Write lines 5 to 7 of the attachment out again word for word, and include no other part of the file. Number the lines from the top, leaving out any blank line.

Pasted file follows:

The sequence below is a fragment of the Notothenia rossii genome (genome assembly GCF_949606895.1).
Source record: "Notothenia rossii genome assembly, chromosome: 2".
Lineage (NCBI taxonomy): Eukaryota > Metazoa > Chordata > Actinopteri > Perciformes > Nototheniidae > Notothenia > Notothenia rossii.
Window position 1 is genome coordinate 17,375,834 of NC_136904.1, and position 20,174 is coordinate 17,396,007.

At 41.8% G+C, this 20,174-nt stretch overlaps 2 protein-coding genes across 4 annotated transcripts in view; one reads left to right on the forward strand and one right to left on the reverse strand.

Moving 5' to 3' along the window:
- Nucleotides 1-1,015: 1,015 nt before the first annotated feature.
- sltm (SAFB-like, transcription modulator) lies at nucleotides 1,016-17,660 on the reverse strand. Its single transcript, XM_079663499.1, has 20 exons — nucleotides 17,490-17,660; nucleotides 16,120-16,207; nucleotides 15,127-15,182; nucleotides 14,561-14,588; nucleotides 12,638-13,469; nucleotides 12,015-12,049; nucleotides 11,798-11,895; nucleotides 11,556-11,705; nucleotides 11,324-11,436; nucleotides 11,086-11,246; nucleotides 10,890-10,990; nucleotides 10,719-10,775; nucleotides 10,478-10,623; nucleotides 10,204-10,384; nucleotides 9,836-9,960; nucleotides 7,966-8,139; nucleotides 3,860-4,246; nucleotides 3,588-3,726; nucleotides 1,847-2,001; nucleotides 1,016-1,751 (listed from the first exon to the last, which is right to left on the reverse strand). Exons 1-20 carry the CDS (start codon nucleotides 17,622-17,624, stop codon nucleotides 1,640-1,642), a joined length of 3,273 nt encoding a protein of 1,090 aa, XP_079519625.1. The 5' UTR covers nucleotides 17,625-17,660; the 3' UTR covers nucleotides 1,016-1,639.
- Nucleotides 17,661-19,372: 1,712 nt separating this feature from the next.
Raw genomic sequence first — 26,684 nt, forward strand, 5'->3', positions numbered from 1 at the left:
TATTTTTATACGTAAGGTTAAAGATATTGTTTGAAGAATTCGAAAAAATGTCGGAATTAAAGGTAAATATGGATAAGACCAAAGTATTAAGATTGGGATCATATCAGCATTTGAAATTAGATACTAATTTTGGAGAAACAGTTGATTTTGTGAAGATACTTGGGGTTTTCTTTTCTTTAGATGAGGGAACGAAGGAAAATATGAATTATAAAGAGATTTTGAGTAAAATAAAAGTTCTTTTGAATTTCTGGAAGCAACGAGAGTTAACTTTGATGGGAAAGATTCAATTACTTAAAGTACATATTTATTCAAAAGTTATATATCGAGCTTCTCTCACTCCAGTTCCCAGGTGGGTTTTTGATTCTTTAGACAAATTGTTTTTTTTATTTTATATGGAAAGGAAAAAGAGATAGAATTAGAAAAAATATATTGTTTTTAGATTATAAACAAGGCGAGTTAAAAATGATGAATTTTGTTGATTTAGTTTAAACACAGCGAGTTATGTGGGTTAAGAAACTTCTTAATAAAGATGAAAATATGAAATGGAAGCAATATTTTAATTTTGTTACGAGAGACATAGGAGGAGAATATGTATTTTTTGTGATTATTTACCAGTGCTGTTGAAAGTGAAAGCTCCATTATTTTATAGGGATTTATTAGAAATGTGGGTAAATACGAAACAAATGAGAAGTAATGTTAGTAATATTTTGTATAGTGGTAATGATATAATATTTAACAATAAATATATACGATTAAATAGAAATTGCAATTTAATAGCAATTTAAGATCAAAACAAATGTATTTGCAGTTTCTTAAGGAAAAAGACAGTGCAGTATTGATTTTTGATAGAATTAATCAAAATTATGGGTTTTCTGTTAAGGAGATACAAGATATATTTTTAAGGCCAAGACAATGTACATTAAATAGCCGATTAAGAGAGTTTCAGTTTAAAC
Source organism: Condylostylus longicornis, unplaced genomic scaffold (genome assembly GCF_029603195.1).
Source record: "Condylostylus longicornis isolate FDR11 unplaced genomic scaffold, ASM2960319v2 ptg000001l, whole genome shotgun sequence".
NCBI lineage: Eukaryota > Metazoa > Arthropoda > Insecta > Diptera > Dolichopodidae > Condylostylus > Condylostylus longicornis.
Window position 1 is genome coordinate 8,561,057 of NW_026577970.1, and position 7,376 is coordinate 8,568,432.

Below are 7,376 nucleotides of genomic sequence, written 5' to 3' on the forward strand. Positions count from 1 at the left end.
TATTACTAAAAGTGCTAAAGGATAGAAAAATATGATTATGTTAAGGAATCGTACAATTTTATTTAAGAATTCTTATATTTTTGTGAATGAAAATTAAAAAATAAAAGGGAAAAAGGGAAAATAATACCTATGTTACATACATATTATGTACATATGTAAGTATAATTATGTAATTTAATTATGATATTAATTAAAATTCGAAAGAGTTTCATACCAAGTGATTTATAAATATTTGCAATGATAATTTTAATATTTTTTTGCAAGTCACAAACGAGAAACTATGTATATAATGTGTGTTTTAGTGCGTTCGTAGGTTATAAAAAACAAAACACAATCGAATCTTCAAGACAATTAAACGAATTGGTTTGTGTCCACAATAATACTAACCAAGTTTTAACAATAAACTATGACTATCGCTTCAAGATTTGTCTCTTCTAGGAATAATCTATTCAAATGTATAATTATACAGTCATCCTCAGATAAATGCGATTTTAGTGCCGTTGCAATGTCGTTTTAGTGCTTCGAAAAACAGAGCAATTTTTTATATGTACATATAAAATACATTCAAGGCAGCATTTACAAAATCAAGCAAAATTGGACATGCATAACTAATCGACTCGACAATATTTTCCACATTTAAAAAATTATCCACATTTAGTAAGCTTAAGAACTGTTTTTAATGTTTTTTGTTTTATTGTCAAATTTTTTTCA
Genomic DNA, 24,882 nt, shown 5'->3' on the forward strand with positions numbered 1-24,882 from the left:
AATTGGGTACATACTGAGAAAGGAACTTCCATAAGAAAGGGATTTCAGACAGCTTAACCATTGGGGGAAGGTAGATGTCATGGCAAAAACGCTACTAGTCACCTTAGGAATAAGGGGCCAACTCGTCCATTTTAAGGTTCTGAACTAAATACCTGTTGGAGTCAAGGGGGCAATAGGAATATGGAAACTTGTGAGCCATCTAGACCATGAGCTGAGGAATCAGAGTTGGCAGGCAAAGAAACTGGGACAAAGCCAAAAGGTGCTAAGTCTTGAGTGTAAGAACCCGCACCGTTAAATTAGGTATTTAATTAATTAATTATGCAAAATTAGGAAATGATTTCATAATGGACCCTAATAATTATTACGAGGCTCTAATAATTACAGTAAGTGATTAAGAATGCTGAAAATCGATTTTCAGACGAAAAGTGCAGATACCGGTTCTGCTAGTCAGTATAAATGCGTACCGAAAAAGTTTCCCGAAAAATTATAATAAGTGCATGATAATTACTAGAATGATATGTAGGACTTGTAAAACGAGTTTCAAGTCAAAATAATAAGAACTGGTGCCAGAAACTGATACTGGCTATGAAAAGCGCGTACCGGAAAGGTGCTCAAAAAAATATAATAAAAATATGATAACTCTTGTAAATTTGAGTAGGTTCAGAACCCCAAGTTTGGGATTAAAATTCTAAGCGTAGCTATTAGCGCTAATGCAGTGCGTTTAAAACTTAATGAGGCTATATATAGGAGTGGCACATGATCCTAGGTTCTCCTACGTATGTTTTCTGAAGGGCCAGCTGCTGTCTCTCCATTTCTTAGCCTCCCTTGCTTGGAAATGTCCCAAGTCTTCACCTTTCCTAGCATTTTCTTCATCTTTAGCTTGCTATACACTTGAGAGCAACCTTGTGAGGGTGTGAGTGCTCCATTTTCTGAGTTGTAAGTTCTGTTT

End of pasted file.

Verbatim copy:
At 41.8% G+C, this 20,174-nt stretch overlaps 2 protein-coding genes across 4 annotated transcripts in view; one reads left to right on the forward strand and one right to left on the reverse strand.

Moving 5' to 3' along the window:
- Nucleotides 1-1,015: 1,015 nt before the first annotated feature.